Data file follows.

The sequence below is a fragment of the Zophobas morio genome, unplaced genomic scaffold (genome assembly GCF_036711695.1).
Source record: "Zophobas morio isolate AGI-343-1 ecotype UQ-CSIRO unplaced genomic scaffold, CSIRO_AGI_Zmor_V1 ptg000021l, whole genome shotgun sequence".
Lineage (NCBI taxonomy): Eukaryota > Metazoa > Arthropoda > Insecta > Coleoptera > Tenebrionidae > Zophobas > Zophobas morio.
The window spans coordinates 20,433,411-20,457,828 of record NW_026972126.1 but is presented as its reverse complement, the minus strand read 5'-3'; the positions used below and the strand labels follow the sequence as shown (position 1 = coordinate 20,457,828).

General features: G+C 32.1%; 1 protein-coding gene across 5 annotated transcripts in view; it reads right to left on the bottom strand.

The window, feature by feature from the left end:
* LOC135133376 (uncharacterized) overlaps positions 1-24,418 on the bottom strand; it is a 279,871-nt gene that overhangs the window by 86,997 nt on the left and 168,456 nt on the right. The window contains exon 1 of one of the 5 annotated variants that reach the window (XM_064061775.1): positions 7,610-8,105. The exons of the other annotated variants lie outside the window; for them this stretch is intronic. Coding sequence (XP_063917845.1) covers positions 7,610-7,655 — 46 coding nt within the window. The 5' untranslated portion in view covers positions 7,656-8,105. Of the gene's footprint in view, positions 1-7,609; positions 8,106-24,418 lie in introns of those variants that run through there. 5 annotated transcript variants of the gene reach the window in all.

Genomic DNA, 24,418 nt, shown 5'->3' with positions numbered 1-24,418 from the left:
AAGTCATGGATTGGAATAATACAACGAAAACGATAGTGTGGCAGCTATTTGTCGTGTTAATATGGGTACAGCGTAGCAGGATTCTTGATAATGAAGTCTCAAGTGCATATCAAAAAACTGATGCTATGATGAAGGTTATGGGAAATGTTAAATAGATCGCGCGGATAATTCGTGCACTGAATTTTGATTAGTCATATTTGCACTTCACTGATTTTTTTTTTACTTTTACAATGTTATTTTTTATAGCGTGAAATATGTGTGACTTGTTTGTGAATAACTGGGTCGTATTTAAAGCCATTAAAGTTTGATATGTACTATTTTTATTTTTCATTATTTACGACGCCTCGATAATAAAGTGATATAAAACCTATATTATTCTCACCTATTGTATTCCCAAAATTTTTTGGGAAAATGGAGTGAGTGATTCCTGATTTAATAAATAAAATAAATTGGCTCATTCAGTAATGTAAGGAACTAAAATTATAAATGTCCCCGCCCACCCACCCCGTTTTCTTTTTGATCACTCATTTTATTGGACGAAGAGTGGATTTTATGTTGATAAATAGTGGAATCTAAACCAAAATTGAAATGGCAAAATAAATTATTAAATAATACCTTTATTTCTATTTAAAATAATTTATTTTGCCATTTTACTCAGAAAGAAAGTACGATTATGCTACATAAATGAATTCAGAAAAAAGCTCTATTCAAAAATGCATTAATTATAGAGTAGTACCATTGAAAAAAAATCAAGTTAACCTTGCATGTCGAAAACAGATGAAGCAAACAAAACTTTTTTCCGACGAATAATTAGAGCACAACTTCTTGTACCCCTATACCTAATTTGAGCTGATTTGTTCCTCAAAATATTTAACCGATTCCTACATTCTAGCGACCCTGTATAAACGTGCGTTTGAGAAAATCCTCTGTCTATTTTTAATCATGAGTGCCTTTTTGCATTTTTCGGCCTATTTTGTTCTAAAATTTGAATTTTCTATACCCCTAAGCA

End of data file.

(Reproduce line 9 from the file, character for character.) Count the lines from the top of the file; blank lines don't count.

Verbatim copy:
AAGTCATGGATTGGAATAATACAACGAAAACGATAGTGTGGCAGCTATTTGTCGTGTTAATATGGGTACAGCGTAGCAGGATTCTTGATAATGAAGTCTCAAGTGCATATCAAAAAACTGATGCTATGATGAAGGTTATGGGAAATGTTAAATAGATCGCGCGGATAATTCGTGCACTGAATTTTGATTAGTCATATTTGCACTTCACTGATTTTTTTTTTACTTTTACAATGTTATTTTTTATAGCGTGAAATATGTGTGACTTGTTTGTGAATAACTGGGTCGTATTTAAAGCCATTAAAGTTTGATATGTACTATTTTTATTTTTCATTATTTACGACGCCTCGATAATAAAGTGATATAAAACCTATATTATTCTCACCTATTGTATTCCCAAAATTTTTTGGGAAAATGGAGTGAGTGATTCCTGATTTAATAAATAAAATAAATTGGCTCATTCAGTAATGTAAGGAACTAAAATTATAAATGTCCCCGCCCACCCACCCCGTTTTCTTTTTGATCACTCATTTTATTGGACGAAGAGTGGATTTTATGTTGATAAATAGTGGAATCTAAACCAAAATTGAAATGGCAAAATAAATTATTAAATAATACCTTTATTTCTATTTAAAATAATTTATTTTGCCATTTTACTCAGAAAGAAAGTACGATTATGCTACATAAATGAATTCAGAAAAAAGCTCTATTCAAAAATGCATTAATTATAGAGTAGTACCATTGAAAAAAAATCAAGTTAACCTTGCATGTCGAAAACAGATGAAGCAAACAAAACTTTTTTCCGACGAATAATTAGAGCACAACTTCTTGTACCCCTATACCTAATTTGAGCTGATTTGTTCCTCAAAATATTTAACCGATTCCTACATTCTAGCGACCCTGTATAAACGTGCGTTTGAGAAAATCCTCTGTCTATTTTTAATCATGAGTGCCTTTTTGCATTTTTCGGCCTATTTTGTTCTAAAATTTGAATTTTCTATACCCCTAAGCA